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Gulf of Aden and Mediterranean: More deaths at sea

Briefing notes

Gulf of Aden and Mediterranean: More deaths at sea

10 July 2007

The flow of boatpeople crossing the Gulf of Aden from Somalia to Yemen to seek safety or a better life has temporarily halted because seas are too rough to make the crossing in July and August.

For the first six months of this year, UNHCR in Yemen recorded the arrival of 77 smuggling boats carrying more than 8,600 refugees, asylum seekers and migrants - mostly Somalis and Ethiopians. During that period, at least 367 people died making the crossing, while 118 remain missing. For the same six-month period in 2006, a total of 107 boats arrived with 11,723 people aboard. A total of 266 died and 66 were recorded as missing in the first half of 2006.

Many of those who lost their lives - after paying about $50 to make the perilous voyage - were forced by ruthless smugglers to disembark offshore while still in deep water and drowned trying to swim to shore. Others were beaten to death by club-wielding smugglers, or attacked by sharks after being thrown overboard. Many bodies were buried on Yemeni beaches by local fishermen.

Smugglers usually operate in the Gulf of Aden from September to June.

For all of 2006, nearly 29,000 people were recorded arriving in Yemen in 237 boats. At least 328 people died and 310 were recorded as missing for the year.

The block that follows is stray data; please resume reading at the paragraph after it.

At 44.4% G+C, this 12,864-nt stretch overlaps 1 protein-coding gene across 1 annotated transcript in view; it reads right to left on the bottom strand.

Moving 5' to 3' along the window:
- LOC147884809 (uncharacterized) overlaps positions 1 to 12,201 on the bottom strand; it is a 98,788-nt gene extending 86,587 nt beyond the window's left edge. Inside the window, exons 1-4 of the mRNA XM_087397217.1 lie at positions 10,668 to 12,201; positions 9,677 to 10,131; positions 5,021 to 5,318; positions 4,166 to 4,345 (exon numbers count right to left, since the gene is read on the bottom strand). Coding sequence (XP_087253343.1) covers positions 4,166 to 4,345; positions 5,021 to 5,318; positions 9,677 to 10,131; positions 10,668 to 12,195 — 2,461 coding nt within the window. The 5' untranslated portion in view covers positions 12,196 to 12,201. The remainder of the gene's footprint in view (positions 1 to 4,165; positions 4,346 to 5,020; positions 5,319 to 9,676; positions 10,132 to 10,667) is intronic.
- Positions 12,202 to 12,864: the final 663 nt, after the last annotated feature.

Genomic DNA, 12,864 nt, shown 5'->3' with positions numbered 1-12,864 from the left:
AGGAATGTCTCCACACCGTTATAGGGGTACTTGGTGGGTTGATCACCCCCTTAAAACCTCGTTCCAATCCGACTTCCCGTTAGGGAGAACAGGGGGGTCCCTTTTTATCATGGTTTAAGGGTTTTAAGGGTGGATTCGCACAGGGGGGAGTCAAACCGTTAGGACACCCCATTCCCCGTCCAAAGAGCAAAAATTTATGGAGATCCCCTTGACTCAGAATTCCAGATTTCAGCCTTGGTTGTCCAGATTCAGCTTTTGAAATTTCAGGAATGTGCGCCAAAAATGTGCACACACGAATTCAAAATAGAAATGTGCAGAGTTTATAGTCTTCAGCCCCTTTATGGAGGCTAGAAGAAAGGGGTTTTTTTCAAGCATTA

But while smuggling in the Gulf of Aden has come to a temporary halt, it is only just starting again in the Mediterranean. Despite a drop in irregular arrivals in Italy by 31 percent compared to the first six months of last year, the number of dead and missing - at least 200 in the Strait of Sicily in June alone - shows how dangerous it has become to cross the Mediterranean. UNHCR has repeatedly expressed its concerns about the situation in the Gulf of Aden, the Mediterranean and other waters, as some of those who risk their lives making such crossings are refugees and asylum seekers.

In late 2006, irregular travel to Yemen became increasingly difficult for refugees, asylum seekers and migrants alike as a result of increased crackdowns on smugglers in Somalia's Bossaso region and heightened security patrols along the Yemen coastline. Smugglers simply started taking new routes to Yemen. Various new drop-off points were identified along the 400 km coastline, turning the voyage into a three-day ordeal rather than two.

The solution lies not only in cracking down on smugglers, but also on tackling the root causes of persecution, poverty and conflict that prompt irregular movers to leave their homes. Moreover, countries need help in managing these mixed migration flows in a manner that would ensure protection for those who need it and a safe return for those who do not. Last but not least, anyone in distress at sea should be rescued, allowed to disembark and given access to proper screening procedures upon arrival.

Last week, UNHCR and the International Maritime Organization (IMO) called for more action to prevent further loss of life. In 2006, UNHCR presented a Ten-Point Plan of Action on Refugee Protection and Mixed Migration that sets out a number of measures to assist states in dealing with the problem.